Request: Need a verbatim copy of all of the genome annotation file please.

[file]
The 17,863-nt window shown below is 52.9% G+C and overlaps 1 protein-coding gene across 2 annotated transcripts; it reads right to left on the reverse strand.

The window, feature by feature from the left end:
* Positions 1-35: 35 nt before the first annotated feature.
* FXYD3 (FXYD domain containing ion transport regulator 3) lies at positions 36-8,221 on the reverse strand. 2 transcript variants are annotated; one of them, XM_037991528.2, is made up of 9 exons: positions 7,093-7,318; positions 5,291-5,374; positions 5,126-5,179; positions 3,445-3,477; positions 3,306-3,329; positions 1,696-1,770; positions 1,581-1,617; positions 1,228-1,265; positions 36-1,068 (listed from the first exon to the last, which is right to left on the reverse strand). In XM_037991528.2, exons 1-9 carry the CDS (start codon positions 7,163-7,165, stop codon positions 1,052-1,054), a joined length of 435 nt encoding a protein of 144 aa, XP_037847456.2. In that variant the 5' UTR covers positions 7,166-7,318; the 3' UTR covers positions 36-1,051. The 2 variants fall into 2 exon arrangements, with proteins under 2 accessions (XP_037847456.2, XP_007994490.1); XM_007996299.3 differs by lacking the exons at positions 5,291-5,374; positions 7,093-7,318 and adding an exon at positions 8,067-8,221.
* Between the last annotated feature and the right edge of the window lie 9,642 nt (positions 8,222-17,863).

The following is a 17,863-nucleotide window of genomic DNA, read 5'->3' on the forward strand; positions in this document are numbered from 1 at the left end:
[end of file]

The 17,863-nt window shown below is 52.9% G+C and overlaps 1 protein-coding gene across 2 annotated transcripts; it reads right to left on the reverse strand.

The window, feature by feature from the left end:
* Positions 1-35: 35 nt before the first annotated feature.
* FXYD3 (FXYD domain containing ion transport regulator 3) lies at positions 36-8,221 on the reverse strand. 2 transcript variants are annotated; one of them, XM_037991528.2, is made up of 9 exons: positions 7,093-7,318; positions 5,291-5,374; positions 5,126-5,179; positions 3,445-3,477; positions 3,306-3,329; positions 1,696-1,770; positions 1,581-1,617; positions 1,228-1,265; positions 36-1,068 (listed from the first exon to the last, which is right to left on the reverse strand). In XM_037991528.2, exons 1-9 carry the CDS (start codon positions 7,163-7,165, stop codon positions 1,052-1,054), a joined length of 435 nt encoding a protein of 144 aa, XP_037847456.2. In that variant the 5' UTR covers positions 7,166-7,318; the 3' UTR covers positions 36-1,051. The 2 variants fall into 2 exon arrangements, with proteins under 2 accessions (XP_037847456.2, XP_007994490.1); XM_007996299.3 differs by lacking the exons at positions 5,291-5,374; positions 7,093-7,318 and adding an exon at positions 8,067-8,221.
* Between the last annotated feature and the right edge of the window lie 9,642 nt (positions 8,222-17,863).

The following is a 17,863-nucleotide window of genomic DNA, read 5'->3' on the forward strand; positions in this document are numbered from 1 at the left end: